We are closer to false teaching and false teachers than we think. Jesus alerts us that both wheat and weeds will grow together until He returns (Matthew 13:29-30). Whilst false teaching and false teachers can appear very distant, perhaps they are closer to home than first thought. Although we would not like to think of our friends as false teachers or being affected by false teaching, what do we do if they are?
False teaching is pervasive
This point should not be taken lightly: false teaching is pervasive. False teaching isn’t as obvious as we would like. It won’t always be an obvious error; it will often be words that “itch the ears of the hearer” (2 Timothy 4:3). False teaching grips the hearts and minds of the hearer by using cunning words and deceitful schemes (Ephesians 4:14) and before too long, your heart is darkened, and you are none the wiser. It is very easy to be attracted to false teaching, after all, it’s by fabricated stories and flattery that hearts are deceived (2 Peter 2:3, Romans 16:18). As John Calvin rightly states, ‘the human heart is an idol factory’ and false teachers are eager to proclaim things that assist in the building of idols in the hearts of man. We incorrectly assume that people do not what to hear false teaching. The heart, apart from God, does not want God; therefore creates substitutes that will satisfy their lustful desires (Romans 1:21-25). Even as those that believe in Jesus, we are regularly called to be sober minded since the ‘devil roams like a roaring lion seeking whom he may devour’ (1 Peter 5:8). So then what happens when our family and friends are drawn in by the deceitful clutches of false teaching?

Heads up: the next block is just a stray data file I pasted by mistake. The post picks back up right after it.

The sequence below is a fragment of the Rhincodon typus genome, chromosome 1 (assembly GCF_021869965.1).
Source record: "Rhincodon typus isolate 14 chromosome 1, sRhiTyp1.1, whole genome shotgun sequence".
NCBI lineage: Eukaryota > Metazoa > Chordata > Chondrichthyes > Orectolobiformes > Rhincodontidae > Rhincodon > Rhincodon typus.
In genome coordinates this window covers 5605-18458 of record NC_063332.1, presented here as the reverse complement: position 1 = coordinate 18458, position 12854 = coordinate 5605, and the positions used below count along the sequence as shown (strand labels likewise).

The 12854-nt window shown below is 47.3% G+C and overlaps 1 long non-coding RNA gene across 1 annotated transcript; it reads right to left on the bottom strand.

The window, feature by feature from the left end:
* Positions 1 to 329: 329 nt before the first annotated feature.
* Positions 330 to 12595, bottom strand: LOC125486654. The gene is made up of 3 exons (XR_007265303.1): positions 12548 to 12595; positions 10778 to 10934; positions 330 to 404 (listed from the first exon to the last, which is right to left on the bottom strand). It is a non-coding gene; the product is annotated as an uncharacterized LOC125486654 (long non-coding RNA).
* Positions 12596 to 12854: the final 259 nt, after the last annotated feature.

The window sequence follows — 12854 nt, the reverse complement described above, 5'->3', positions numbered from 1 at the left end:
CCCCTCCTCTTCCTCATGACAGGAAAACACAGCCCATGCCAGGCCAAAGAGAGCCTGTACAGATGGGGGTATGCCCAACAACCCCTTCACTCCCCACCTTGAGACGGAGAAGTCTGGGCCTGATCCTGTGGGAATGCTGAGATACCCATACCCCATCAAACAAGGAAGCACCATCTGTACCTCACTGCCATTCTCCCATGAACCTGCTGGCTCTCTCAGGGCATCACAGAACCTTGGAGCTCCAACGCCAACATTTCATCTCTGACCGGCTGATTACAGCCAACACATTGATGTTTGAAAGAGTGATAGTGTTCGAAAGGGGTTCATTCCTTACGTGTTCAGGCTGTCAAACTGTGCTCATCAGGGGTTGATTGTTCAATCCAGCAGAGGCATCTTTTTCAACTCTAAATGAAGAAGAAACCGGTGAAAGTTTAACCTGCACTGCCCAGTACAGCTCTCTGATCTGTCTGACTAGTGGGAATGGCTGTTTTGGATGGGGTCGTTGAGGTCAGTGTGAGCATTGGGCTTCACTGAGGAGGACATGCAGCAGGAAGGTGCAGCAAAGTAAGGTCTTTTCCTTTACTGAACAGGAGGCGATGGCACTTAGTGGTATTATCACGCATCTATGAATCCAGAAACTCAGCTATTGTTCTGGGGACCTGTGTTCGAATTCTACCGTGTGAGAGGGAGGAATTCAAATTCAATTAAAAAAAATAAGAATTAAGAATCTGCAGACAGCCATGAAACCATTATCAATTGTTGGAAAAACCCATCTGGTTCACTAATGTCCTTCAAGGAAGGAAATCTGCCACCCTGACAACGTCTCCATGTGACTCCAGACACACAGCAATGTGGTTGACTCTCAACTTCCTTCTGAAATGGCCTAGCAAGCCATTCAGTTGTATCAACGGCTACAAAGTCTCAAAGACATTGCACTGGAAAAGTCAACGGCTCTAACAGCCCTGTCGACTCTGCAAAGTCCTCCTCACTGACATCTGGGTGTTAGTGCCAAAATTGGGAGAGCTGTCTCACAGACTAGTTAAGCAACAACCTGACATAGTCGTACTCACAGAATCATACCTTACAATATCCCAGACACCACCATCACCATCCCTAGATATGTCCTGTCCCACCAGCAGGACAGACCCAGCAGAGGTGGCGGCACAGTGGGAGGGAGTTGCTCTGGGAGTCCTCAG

Charitable, yet firm
Similarly, as Toye pointed out in the previous post on false teaching, an important distinction must be made. In the same way that not all errors are heresies, not all differences in doctrine are errors. Whilst we may be convinced that our theological positions have ‘gotten it right’ in correctly dividing the scriptures, we must be mindful that we do not discern truth through our theological tribe rather than the word of God. False teaching is a serious issue and not something to be taken lightly. We should not be nonchalant when approaching a friend or family member that may be indulging in false teaching, instead we should approach them with trembling and much tears (Philippians 3:19).
If we ascertain that a friend is believing something that is contrary to the scriptures we must be aware that their very soul is in danger. We must warn them firmly yet lovingly to ensure that they are receptive to the truth (Colossians 4:6, Ephesians 4:15). Paul exhorts to Timothy in his final letter that ‘For the time is coming when people will not endure sound teaching but having itching ears they will accumulate for themselves teachers to suit their own passion,’. (Timothy 4:3), we cannot assume that our friends or family have accidentally received and believed false teaching. Whilst the naïve in heart are certainly vulnerable (Romans 16:18), we must know that others seek out teachers to satisfy their lusts (2 Timothy 4:3). The antidote for the naïve and the knowing is the same – sound doctrine.